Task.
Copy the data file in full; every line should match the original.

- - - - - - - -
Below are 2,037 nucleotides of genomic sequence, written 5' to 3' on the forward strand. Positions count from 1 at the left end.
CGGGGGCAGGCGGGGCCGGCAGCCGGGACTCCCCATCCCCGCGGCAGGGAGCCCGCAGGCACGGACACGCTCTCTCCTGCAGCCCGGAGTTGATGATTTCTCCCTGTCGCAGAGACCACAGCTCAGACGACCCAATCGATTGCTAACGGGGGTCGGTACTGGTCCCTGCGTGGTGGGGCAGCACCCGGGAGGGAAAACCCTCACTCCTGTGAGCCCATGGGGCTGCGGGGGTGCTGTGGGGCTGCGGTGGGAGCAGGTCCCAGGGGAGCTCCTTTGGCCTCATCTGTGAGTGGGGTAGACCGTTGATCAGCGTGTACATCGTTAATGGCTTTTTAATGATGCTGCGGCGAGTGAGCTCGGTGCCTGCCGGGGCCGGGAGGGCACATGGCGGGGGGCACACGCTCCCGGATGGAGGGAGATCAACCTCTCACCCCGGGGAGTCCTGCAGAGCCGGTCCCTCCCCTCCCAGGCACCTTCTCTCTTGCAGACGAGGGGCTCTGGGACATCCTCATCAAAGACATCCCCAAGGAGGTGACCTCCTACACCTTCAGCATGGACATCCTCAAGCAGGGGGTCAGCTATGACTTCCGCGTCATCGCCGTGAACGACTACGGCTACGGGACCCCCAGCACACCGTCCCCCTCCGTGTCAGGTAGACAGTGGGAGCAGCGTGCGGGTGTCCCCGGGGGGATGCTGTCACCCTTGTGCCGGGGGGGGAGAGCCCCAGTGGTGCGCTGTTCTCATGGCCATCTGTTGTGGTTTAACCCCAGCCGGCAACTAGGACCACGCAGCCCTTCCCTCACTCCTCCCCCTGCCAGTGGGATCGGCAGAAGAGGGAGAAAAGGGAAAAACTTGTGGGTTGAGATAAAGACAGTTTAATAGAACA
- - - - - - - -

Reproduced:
Below are 2,037 nucleotides of genomic sequence, written 5' to 3' on the forward strand. Positions count from 1 at the left end.
CGGGGGCAGGCGGGGCCGGCAGCCGGGACTCCCCATCCCCGCGGCAGGGAGCCCGCAGGCACGGACACGCTCTCTCCTGCAGCCCGGAGTTGATGATTTCTCCCTGTCGCAGAGACCACAGCTCAGACGACCCAATCGATTGCTAACGGGGGTCGGTACTGGTCCCTGCGTGGTGGGGCAGCACCCGGGAGGGAAAACCCTCACTCCTGTGAGCCCATGGGGCTGCGGGGGTGCTGTGGGGCTGCGGTGGGAGCAGGTCCCAGGGGAGCTCCTTTGGCCTCATCTGTGAGTGGGGTAGACCGTTGATCAGCGTGTACATCGTTAATGGCTTTTTAATGATGCTGCGGCGAGTGAGCTCGGTGCCTGCCGGGGCCGGGAGGGCACATGGCGGGGGGCACACGCTCCCGGATGGAGGGAGATCAACCTCTCACCCCGGGGAGTCCTGCAGAGCCGGTCCCTCCCCTCCCAGGCACCTTCTCTCTTGCAGACGAGGGGCTCTGGGACATCCTCATCAAAGACATCCCCAAGGAGGTGACCTCCTACACCTTCAGCATGGACATCCTCAAGCAGGGGGTCAGCTATGACTTCCGCGTCATCGCCGTGAACGACTACGGCTACGGGACCCCCAGCACACCGTCCCCCTCCGTGTCAGGTAGACAGTGGGAGCAGCGTGCGGGTGTCCCCGGGGGGATGCTGTCACCCTTGTGCCGGGGGGGGAGAGCCCCAGTGGTGCGCTGTTCTCATGGCCATCTGTTGTGGTTTAACCCCAGCCGGCAACTAGGACCACGCAGCCCTTCCCTCACTCCTCCCCCTGCCAGTGGGATCGGCAGAAGAGGGAGAAAAGGGAAAAACTTGTGGGTTGAGATAAAGACAGTTTAATAGAACA